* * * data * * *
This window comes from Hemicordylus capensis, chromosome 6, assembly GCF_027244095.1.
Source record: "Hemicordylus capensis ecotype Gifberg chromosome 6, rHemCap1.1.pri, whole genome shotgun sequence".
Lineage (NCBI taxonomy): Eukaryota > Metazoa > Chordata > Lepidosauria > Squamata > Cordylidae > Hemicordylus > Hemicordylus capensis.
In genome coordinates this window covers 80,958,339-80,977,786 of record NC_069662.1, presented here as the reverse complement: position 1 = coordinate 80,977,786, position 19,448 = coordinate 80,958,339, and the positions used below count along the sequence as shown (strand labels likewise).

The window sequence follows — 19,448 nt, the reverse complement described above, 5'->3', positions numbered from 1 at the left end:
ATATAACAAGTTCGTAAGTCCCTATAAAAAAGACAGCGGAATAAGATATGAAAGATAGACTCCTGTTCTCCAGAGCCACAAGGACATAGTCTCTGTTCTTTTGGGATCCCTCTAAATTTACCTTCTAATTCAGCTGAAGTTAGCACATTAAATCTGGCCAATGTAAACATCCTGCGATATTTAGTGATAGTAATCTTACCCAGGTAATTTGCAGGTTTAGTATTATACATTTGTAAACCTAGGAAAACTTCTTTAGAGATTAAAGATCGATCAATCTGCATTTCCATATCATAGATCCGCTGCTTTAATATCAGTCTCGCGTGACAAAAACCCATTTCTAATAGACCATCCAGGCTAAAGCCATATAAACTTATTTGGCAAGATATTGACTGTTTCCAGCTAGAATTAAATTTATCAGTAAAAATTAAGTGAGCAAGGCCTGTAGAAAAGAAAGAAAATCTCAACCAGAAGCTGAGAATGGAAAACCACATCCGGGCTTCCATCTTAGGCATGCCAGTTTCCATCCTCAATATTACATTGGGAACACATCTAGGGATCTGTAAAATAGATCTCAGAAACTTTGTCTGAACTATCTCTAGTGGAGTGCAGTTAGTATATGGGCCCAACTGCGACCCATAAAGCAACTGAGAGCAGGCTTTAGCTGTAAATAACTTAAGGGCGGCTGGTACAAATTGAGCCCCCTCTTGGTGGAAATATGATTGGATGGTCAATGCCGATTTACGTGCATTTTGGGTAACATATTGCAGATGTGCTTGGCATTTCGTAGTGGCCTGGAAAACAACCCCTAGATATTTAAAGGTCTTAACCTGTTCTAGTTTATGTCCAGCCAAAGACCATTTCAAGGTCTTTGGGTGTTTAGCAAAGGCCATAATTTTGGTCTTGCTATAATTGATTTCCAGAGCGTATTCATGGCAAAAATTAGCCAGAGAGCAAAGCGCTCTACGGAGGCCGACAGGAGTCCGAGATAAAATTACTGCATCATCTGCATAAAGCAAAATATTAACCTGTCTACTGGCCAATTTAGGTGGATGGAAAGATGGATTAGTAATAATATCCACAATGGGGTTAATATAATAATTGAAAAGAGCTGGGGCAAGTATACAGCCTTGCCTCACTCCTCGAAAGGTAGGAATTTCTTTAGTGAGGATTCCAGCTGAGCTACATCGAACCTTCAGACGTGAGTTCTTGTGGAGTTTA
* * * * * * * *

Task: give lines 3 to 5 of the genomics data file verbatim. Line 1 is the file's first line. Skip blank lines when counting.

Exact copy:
Lineage (NCBI taxonomy): Eukaryota > Metazoa > Chordata > Lepidosauria > Squamata > Cordylidae > Hemicordylus > Hemicordylus capensis.
In genome coordinates this window covers 80,958,339-80,977,786 of record NC_069662.1, presented here as the reverse complement: position 1 = coordinate 80,977,786, position 19,448 = coordinate 80,958,339, and the positions used below count along the sequence as shown (strand labels likewise).

The window sequence follows — 19,448 nt, the reverse complement described above, 5'->3', positions numbered from 1 at the left end: